Two posts this week prove that the value of a PhD means a lot of different things to a lot of different people. Here’s your favourite content from February.
Dr. Peter Fiske explains how a PhD is useful not just for companies looking to recruit scientists, but for those looking to fill other business-oriented roles in the private sector. That doctorate could cover you even further than you thought.
Virginia Schutte found it difficult to set aside the idea she was ‘wasting’ her PhD when she decided to pursue a career in science communication. She spoke with us about the emotional side of leaving academia.
Paul Smaglik shares how postdocs across the US are claiming their rights as talented workers with plenty to offer in activism: frustrated postdocs rise up.
The question Eleftherios P. Diamandis hates the most is ‘when are you going to retire?’ After reading his piece, we can understand why.
Paul Smaglik investigates the mentor-mentee relationship in academia in counselling: knowledge is power.
David Rubenson knows a thing or two about scientific presentations, and shares his knowledge in a David Letterman-like countdown to the worst mistakes in scientific presentations.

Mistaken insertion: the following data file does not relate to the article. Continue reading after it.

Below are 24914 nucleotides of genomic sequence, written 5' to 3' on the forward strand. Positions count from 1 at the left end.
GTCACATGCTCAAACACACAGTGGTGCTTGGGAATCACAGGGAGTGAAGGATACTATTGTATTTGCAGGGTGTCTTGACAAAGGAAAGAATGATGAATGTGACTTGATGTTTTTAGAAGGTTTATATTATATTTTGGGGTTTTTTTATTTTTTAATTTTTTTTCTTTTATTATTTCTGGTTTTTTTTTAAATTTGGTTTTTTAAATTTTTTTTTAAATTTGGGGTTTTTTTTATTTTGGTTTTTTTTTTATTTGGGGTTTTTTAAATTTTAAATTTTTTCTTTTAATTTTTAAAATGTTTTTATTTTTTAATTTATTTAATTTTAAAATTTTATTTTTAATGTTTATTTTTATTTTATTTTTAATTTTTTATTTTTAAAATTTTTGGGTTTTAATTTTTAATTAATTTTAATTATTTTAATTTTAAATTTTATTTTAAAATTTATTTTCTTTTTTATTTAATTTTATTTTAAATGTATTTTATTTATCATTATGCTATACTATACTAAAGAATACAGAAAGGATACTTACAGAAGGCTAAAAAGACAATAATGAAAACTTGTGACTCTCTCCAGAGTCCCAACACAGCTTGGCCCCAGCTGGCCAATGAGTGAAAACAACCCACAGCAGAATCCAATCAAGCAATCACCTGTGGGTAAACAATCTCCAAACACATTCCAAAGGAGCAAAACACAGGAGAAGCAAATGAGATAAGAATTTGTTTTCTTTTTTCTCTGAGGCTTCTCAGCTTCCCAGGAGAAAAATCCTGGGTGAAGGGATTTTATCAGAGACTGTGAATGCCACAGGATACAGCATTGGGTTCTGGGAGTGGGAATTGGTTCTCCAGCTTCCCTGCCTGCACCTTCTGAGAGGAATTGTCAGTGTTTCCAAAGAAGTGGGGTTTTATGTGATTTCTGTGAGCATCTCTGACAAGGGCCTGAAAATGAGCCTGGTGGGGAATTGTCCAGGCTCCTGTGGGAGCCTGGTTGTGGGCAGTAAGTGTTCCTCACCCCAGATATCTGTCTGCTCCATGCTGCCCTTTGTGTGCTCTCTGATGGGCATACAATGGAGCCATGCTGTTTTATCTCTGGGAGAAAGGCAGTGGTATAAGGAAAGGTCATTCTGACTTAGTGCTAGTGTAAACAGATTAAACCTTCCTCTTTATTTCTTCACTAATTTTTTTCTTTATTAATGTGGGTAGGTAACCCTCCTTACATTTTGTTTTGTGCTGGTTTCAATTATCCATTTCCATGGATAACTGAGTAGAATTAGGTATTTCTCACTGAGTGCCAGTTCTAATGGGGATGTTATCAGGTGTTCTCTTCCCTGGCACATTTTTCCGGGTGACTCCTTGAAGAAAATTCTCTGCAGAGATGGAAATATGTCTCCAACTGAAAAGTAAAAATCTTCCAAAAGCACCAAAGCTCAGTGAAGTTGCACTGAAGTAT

Jen Ware is trained as a neuroscientist, and last year accepted a new position as a director of experimental design at the CHDI foundation. She shares her experience with Monya Baker in turning point: reproducibility pro.
Nirmala Hariharan shares what she knows in one of our posts for the faculty series: what does it take to be a M.E.N.T.O.R?
Virginia Gewin takes an in-depth look at the pipelines of the energy industry for those looking for petroleum jobs in geoscience: ups and downs.
Simon Peyda didn’t do so well in hist first couple of PhD interviews, but that helped a lot after he persevered. Read his story in job interviews: prepare for success from failure.